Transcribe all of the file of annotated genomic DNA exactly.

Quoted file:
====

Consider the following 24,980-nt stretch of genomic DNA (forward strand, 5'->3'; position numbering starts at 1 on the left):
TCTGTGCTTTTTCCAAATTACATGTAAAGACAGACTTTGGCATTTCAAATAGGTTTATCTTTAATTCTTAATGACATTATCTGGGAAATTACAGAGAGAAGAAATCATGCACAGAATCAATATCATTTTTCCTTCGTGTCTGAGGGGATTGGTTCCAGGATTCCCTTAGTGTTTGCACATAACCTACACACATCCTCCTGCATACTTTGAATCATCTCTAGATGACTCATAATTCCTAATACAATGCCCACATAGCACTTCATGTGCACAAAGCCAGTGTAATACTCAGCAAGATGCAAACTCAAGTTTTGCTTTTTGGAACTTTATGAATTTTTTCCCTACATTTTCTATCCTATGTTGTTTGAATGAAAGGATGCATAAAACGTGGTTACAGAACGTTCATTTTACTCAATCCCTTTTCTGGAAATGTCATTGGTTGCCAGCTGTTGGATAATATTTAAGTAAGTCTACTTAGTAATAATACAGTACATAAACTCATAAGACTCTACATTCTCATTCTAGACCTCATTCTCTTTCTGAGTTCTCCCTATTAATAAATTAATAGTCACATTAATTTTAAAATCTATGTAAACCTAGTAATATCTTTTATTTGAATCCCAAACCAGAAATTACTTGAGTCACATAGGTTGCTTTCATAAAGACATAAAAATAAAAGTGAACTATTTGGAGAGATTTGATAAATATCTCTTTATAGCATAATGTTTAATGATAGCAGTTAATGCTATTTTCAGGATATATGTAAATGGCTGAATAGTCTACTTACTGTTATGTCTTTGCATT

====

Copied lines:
Consider the following 24,980-nt stretch of genomic DNA (forward strand, 5'->3'; position numbering starts at 1 on the left):
TCTGTGCTTTTTCCAAATTACATGTAAAGACAGACTTTGGCATTTCAAATAGGTTTATCTTTAATTCTTAATGACATTATCTGGGAAATTACAGAGAGAAGAAATCATGCACAGAATCAATATCATTTTTCCTTCGTGTCTGAGGGGATTGGTTCCAGGATTCCCTTAGTGTTTGCACATAACCTACACACATCCTCCTGCATACTTTGAATCATCTCTAGATGACTCATAATTCCTAATACAATGCCCACATAGCACTTCATGTGCACAAAGCCAGTGTAATACTCAGCAAGATGCAAACTCAAGTTTTGCTTTTTGGAACTTTATGAATTTTTTCCCTACATTTTCTATCCTATGTTGTTTGAATGAAAGGATGCATAAAACGTGGTTACAGAACGTTCATTTTACTCAATCCCTTTTCTGGAAATGTCATTGGTTGCCAGCTGTTGGATAATATTTAAGTAAGTCTACTTAGTAATAATACAGTACATAAACTCATAAGACTCTACATTCTCATTCTAGACCTCATTCTCTTTCTGAGTTCTCCCTATTAATAAATTAATAGTCACATTAATTTTAAAATCTATGTAAACCTAGTAATATCTTTTATTTGAATCCCAAACCAGAAATTACTTGAGTCACATAGGTTGCTTTCATAAAGACATAAAAATAAAAGTGAACTATTTGGAGAGATTTGATAAATATCTCTTTATAGCATAATGTTTAATGATAGCAGTTAATGCTATTTTCAGGATATATGTAAATGGCTGAATAGTCTACTTACTGTTATGTCTTTGCATT